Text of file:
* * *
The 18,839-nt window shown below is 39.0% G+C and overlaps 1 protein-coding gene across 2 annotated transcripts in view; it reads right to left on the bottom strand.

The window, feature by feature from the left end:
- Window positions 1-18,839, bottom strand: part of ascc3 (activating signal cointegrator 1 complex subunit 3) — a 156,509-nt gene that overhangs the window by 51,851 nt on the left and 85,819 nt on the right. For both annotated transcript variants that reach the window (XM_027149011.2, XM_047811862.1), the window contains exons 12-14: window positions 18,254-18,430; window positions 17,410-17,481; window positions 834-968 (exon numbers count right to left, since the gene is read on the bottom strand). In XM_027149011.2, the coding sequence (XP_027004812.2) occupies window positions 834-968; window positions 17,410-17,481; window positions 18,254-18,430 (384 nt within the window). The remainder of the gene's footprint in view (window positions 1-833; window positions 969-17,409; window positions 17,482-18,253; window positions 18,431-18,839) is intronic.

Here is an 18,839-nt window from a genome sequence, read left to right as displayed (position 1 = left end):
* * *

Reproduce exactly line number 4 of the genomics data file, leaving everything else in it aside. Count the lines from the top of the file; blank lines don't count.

Here is an 18,839-nt window from a genome sequence, read left to right as displayed (position 1 = left end):